Anne: We have a great testimonial that goes right along with that. A mom in the Child Whisper group shared, “My daughter would not be potty trained today if it weren’t for the information in the “The Child Whisperer” book. I had tried potty training her three previous times. The last time, I finally, bought her soft toilet paper.” She’s a Type 2. “A nice smelling soap to wash her hands with, and most of all, I went with her into the bathroom every time she needed to go so I could give her assurance and be with her.” That’s a big one that we haven’t mentioned yet.
Carol: Yeah. Reassurance.
Anne: “I made sure to leave my cell phone behind and be with her 100%.” That’s great.
Carol: Good for that mom.
Anne: And she says, “It was a very special experience and amazing to see how much she trusted me and how important it was to her that I was there for that. I didn’t need any of that as a child, and neither did my previous two children. So, it was amazing to recognize what she needed and to be there for her in those moments.” That’s a fun testimonial to read that. These tips will springboard your own ideas and will give you the success that you’re seeking in potty training.
Carol: Time to take a short break. Don’t worry. We’ll be right back after this.
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Anne: Okay, so let’s move to the opposite end of the spectrum, the Type 3. They’re the more determined child. They move swiftly. My Type 3 daughter potty trained at 26 months. I remember her standing in her diaper and was so frustrated. She yanked it off and said, “I don’t like this.” I thought, “Maybe you’re ready to potty train.” It felt a little bit early to me, but, that’s my experience with her. She takes charge, you know. I had talked to a friend who had suggested the three-day potty method, and so I stayed home for three days.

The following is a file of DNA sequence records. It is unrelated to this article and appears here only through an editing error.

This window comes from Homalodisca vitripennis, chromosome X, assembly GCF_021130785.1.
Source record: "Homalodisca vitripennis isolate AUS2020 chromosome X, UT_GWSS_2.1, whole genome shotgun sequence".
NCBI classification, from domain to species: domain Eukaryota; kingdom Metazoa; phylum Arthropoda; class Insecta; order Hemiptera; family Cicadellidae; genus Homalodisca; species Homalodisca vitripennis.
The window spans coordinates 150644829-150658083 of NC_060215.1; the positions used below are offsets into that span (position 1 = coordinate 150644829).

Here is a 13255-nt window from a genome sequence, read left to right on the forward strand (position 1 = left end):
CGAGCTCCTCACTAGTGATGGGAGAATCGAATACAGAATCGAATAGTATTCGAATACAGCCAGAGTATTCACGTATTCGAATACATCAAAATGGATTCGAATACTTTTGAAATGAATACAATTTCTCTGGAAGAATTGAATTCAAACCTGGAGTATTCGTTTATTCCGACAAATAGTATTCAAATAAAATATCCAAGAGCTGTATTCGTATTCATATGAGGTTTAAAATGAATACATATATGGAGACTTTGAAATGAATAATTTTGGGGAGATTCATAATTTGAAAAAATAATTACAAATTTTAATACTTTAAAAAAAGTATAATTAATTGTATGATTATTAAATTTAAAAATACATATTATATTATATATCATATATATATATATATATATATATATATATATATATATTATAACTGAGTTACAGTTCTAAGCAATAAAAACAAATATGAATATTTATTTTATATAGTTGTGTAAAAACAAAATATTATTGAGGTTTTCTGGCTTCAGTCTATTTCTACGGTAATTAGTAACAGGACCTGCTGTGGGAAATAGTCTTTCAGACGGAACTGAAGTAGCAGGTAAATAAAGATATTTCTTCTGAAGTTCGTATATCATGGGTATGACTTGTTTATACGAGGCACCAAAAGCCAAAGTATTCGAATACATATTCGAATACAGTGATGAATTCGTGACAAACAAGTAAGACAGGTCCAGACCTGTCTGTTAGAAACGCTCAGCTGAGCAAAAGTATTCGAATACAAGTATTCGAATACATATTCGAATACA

We got like five different little child potties from IKEA, put them all over the house, had her just run around naked, and just went for it. We watched potty shows. We read books. We made up a song. We had big celebrations. Every time she went, we made it a really big deal. She potty trained and had like two accidents. That’s like the one end of the spectrum, “Go big. Get it done fast.” There’s the other end where I think it can be the Type 3 is, you know, the holding their own. They don’t want to do it. They don’t want to go to the potty again because they’re busy doing something else. They’re just avoiding that altogether.
Carol: In “The Child Whisperer” book, I identify the Type 3 child’s potty training experiences as erratic success because they’re busy, and it’s sort of a bother. I mean, I still deal with this like, “I gotta take time to go to the bathroom.” And they’re going to be kind of on and off with it for a little bit, kind of go big or nothing. So, focus on the results quality of the experience so that they’re acknowledged for the results of the successes they have. Then be willing to be direct with them and not ask them if they need to go to the potty. It’ll work better with the Type 3 child. If you say, “It’s time to go to the potty. Let’s go.” Then you make it happen so that they’ll establish that own conversation with themselves. It’s time to go to the potty. Let’s go. I mean, I used to tell myself that.
Anne: [crosstalk 00;15:29] question in their mind. [crosstalk 00:15:29]
Carol: Yeah. Should I go potty or not? Time to go to the bathroom. Let’s go.